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What Is Delirium Tremens?

Delirium Tremens (DT) is classified as a severe and dangerous type of alcohol withdrawal. It is also referred to as alcohol withdrawal delirium (AWD). Delirium Tremens can occur as soon as 6 hours after ceasing drinking or up to 7 to 10 days afterwards. It’s most common in individuals who drank heavily before quitting or individuals who have had serious withdrawal symptoms in the past.

Symptoms associated with Delirium Tremens frequently last between 2 and 3 days, but in some cases, they may last for up to 7 days. If you’re trying to quit drinking or have recently quit, it’s easy to feel anxious about side effects and awful withdrawal symptoms. While Delirium Tremens is serious, when treated immediately, many people don’t experience complications.

Is It Common?

While 20% of people experience some type of alcohol addiction or dependency in their lifetime and 50% of people exhibit withdrawal symptoms after discontinuing drinking, only 3-5% of people who quit drinking experience Delirium Tremens.

If you’ve experienced severe alcohol withdrawal in the past, you have a history of seizures, or you have a concurrent illness, you may be more at risk for Delirium Tremens. If that’s the case, you should detox under medical supervision, such as in an inpatient treatment facility.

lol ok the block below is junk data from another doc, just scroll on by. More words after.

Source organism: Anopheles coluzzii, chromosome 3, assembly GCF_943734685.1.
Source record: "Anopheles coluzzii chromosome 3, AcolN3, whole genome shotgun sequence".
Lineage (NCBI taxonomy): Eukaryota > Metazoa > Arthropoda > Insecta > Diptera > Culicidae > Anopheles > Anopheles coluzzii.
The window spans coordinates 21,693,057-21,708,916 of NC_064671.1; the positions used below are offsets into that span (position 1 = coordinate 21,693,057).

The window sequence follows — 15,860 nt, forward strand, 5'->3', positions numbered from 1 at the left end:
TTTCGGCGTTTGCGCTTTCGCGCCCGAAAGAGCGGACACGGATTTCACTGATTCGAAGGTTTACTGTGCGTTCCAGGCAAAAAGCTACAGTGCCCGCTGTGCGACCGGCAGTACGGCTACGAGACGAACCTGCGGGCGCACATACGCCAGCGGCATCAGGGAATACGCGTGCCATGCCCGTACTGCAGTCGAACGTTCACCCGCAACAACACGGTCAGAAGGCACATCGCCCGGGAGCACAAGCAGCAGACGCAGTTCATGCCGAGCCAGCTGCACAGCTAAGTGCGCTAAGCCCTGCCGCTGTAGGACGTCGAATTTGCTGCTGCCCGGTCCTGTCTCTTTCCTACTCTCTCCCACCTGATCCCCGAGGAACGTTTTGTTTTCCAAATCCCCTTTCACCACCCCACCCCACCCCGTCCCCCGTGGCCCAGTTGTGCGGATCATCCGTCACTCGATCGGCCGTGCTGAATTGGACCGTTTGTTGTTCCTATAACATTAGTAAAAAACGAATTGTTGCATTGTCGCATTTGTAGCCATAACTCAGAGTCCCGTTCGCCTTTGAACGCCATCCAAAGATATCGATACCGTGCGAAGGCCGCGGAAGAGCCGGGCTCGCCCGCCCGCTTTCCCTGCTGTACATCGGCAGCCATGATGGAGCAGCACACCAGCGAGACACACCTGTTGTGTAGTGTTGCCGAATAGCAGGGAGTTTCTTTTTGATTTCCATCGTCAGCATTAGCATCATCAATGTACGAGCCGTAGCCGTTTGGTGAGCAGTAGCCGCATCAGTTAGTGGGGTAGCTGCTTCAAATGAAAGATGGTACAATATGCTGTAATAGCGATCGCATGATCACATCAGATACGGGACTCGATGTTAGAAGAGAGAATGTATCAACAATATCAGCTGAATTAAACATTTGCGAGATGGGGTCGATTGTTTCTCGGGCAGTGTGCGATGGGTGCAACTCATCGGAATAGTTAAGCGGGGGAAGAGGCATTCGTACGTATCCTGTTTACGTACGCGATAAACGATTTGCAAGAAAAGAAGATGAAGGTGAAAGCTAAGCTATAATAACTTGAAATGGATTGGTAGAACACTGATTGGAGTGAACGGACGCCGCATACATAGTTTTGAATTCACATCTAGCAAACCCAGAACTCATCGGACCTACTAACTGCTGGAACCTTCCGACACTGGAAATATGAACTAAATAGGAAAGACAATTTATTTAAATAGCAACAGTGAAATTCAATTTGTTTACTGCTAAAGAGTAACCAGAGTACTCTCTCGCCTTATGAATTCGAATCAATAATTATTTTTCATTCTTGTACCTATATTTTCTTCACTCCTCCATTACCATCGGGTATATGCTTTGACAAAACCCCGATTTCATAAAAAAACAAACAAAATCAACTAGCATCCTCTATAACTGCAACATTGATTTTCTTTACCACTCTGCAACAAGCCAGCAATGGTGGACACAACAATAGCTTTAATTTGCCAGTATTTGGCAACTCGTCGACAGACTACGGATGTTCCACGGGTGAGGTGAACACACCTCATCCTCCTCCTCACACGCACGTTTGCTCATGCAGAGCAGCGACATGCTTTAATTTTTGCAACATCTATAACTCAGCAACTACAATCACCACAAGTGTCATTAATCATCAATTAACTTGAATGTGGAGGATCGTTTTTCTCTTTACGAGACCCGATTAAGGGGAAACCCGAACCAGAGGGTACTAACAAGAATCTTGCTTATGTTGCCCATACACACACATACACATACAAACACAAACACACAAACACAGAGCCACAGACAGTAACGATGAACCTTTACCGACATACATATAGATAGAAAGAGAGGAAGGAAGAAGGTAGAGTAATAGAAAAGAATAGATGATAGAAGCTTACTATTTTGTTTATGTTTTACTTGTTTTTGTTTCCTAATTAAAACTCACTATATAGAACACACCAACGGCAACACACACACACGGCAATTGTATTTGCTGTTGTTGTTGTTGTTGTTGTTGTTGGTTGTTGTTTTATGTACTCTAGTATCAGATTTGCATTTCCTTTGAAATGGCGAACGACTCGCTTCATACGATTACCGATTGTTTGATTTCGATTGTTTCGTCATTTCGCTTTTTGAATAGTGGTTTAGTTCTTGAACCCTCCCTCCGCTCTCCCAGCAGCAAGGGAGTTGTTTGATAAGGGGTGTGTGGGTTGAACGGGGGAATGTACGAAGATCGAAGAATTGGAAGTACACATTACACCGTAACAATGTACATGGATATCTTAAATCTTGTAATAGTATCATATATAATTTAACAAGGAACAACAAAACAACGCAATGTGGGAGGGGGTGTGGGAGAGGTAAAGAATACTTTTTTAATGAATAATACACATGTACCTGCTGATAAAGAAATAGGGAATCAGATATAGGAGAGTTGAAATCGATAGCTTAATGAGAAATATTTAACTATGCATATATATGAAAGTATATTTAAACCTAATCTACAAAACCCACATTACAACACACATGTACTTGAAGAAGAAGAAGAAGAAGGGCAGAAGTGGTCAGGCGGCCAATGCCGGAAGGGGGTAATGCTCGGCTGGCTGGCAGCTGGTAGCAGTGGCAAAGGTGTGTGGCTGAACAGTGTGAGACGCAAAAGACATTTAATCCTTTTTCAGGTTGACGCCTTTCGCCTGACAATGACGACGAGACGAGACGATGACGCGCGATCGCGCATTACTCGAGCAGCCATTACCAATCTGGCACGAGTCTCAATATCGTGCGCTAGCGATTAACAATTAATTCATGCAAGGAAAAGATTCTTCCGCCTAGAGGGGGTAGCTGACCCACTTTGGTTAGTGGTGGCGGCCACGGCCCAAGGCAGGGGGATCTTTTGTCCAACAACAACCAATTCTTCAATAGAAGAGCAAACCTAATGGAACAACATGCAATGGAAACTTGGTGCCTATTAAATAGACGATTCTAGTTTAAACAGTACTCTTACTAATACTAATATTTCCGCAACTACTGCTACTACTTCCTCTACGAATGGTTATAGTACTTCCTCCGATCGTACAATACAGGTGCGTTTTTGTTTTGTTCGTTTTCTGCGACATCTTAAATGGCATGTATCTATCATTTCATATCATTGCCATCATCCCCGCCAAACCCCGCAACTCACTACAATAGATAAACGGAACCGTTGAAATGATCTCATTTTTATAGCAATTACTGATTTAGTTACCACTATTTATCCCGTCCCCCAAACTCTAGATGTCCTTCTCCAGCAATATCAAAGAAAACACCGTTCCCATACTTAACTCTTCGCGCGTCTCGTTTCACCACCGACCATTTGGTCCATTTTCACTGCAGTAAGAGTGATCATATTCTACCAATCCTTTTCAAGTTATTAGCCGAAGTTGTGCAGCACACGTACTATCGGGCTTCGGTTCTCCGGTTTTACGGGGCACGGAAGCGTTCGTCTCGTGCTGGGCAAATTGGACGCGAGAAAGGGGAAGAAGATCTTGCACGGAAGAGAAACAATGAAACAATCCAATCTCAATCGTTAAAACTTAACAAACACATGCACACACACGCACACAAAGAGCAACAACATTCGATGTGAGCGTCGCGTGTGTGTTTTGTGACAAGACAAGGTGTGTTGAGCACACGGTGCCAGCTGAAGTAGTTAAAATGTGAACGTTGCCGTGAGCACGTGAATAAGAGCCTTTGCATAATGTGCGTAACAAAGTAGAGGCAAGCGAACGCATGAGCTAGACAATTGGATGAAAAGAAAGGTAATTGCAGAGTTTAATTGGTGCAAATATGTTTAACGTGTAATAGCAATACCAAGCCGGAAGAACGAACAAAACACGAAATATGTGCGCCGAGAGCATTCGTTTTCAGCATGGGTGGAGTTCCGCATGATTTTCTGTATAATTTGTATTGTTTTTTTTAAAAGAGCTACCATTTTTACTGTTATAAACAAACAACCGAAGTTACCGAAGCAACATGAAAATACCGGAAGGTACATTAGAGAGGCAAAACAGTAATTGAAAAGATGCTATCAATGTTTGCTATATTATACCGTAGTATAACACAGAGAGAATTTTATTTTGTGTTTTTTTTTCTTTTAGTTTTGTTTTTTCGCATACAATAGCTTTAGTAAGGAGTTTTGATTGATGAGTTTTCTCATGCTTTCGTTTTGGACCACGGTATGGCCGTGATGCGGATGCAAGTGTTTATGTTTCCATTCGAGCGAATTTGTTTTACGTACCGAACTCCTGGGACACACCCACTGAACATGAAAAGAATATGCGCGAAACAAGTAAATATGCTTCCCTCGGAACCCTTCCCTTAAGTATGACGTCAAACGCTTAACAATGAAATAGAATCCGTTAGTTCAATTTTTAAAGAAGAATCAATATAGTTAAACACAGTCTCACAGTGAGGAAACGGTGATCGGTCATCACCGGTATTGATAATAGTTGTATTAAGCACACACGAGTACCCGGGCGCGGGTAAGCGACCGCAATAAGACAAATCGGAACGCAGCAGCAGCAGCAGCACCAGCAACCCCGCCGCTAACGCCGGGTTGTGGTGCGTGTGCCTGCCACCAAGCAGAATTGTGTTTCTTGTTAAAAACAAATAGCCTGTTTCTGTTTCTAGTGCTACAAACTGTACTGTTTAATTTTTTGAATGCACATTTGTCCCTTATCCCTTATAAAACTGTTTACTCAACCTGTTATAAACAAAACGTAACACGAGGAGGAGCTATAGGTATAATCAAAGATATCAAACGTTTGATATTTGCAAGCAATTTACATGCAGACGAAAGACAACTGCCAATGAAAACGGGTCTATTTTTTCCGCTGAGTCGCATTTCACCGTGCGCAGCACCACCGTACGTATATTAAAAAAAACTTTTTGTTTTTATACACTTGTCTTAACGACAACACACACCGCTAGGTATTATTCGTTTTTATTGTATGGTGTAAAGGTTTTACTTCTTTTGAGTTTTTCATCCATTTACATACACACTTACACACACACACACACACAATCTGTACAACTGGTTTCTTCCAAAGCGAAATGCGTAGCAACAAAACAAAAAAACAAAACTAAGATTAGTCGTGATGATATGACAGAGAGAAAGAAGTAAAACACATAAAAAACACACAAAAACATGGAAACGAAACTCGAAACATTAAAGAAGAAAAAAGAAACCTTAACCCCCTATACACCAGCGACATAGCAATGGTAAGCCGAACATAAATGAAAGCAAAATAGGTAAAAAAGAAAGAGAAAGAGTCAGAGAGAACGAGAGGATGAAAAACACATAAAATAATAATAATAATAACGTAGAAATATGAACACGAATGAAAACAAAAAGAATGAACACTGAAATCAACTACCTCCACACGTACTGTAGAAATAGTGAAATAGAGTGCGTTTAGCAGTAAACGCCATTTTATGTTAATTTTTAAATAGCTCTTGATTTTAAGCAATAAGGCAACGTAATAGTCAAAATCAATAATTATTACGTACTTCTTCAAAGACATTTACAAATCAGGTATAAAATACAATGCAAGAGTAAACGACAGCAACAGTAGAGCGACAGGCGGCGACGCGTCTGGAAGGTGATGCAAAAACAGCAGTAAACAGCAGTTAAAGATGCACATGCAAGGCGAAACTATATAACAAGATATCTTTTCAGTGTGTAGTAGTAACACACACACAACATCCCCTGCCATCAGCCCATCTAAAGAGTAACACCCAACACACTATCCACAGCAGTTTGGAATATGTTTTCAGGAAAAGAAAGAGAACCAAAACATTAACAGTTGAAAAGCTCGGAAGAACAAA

Does It Require Emergency Medical Treatment?

There are many complications associated with Delirium Tremens, such as seizures, sepsis, irregular heartbeat, and trouble breathing. For this reason, you should always promptly seek emergency medical attention if you believe that you’re experiencing symptoms of DT. When you go to the emergency room, you’ll be able to receive the treatment you need. It’s likely that you’ll be admitted and monitored in order to ensure you don’t experience any life-threatening complications.

Causes Of Delirium Tremens

Delirium Tremens is caused by drinking in excess and then abruptly reducing the amount of alcohol you consume or cutting it out completely. This occurs because alcohol is a depressant. When you drink, your central nervous system becomes less active. Upon reducing your alcohol consumption or cutting it out entirely, your central nervous system can become overactive, overstimulating your body.

Along with Delirium Tremens, you may also experience symptoms that are a result of the increased quantity of the amino acid glutamate. Increased glutamate can also cause high blood pressure, tremors, and seizures. Side effects of increased glutamate may occur along with Delirium Tremens or on its own.

Symptoms Of Delirium Tremens

Unfortunately, Delirium Tremens comes with a large list of symptoms and side effects. Not everyone experiences Delirium Tremens the same way, as it depends on how frequently and how much alcohol you were drinking prior to your detox. Those who drank large amounts are more at risk for developing DT. Common symptoms include:

  • Sudden and severe confusion or delirium
  • Body tremors, palpitations, or “shakes”
  • Changes in mental function or ability
  • Agitation and irritability